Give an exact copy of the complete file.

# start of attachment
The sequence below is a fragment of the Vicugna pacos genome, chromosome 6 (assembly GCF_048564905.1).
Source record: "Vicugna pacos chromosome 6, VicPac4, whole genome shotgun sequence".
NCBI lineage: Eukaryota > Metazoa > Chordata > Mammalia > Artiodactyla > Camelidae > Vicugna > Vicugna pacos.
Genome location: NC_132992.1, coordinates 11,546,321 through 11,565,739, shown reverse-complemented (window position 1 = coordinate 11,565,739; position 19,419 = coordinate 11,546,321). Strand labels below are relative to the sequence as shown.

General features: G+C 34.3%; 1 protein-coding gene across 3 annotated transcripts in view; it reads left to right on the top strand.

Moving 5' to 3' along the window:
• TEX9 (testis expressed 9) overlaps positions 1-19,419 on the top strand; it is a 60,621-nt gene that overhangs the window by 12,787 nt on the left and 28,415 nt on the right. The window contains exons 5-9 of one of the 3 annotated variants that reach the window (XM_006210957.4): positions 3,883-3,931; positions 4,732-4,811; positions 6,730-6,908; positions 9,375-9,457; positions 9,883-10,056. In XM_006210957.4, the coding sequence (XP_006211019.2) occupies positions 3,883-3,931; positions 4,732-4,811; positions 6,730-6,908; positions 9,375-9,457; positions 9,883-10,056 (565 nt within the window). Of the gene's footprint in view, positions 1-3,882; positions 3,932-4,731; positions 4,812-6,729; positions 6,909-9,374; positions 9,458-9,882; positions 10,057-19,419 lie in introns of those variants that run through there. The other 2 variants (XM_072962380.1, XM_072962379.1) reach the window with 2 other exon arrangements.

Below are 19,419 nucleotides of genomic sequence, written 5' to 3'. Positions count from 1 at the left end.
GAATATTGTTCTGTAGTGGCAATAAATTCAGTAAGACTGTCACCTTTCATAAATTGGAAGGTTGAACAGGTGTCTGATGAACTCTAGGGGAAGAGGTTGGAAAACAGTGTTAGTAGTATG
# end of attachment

The sequence below is a fragment of the Vicugna pacos genome, chromosome 6 (assembly GCF_048564905.1).
Source record: "Vicugna pacos chromosome 6, VicPac4, whole genome shotgun sequence".
NCBI lineage: Eukaryota > Metazoa > Chordata > Mammalia > Artiodactyla > Camelidae > Vicugna > Vicugna pacos.
Genome location: NC_132992.1, coordinates 11,546,321 through 11,565,739, shown reverse-complemented (window position 1 = coordinate 11,565,739; position 19,419 = coordinate 11,546,321). Strand labels below are relative to the sequence as shown.

General features: G+C 34.3%; 1 protein-coding gene across 3 annotated transcripts in view; it reads left to right on the top strand.

Moving 5' to 3' along the window:
• TEX9 (testis expressed 9) overlaps positions 1-19,419 on the top strand; it is a 60,621-nt gene that overhangs the window by 12,787 nt on the left and 28,415 nt on the right. The window contains exons 5-9 of one of the 3 annotated variants that reach the window (XM_006210957.4): positions 3,883-3,931; positions 4,732-4,811; positions 6,730-6,908; positions 9,375-9,457; positions 9,883-10,056. In XM_006210957.4, the coding sequence (XP_006211019.2) occupies positions 3,883-3,931; positions 4,732-4,811; positions 6,730-6,908; positions 9,375-9,457; positions 9,883-10,056 (565 nt within the window). Of the gene's footprint in view, positions 1-3,882; positions 3,932-4,731; positions 4,812-6,729; positions 6,909-9,374; positions 9,458-9,882; positions 10,057-19,419 lie in introns of those variants that run through there. The other 2 variants (XM_072962380.1, XM_072962379.1) reach the window with 2 other exon arrangements.

Below are 19,419 nucleotides of genomic sequence, written 5' to 3'. Positions count from 1 at the left end.
GAATATTGTTCTGTAGTGGCAATAAATTCAGTAAGACTGTCACCTTTCATAAATTGGAAGGTTGAACAGGTGTCTGATGAACTCTAGGGGAAGAGGTTGGAAAACAGTGTTAGTAGTATG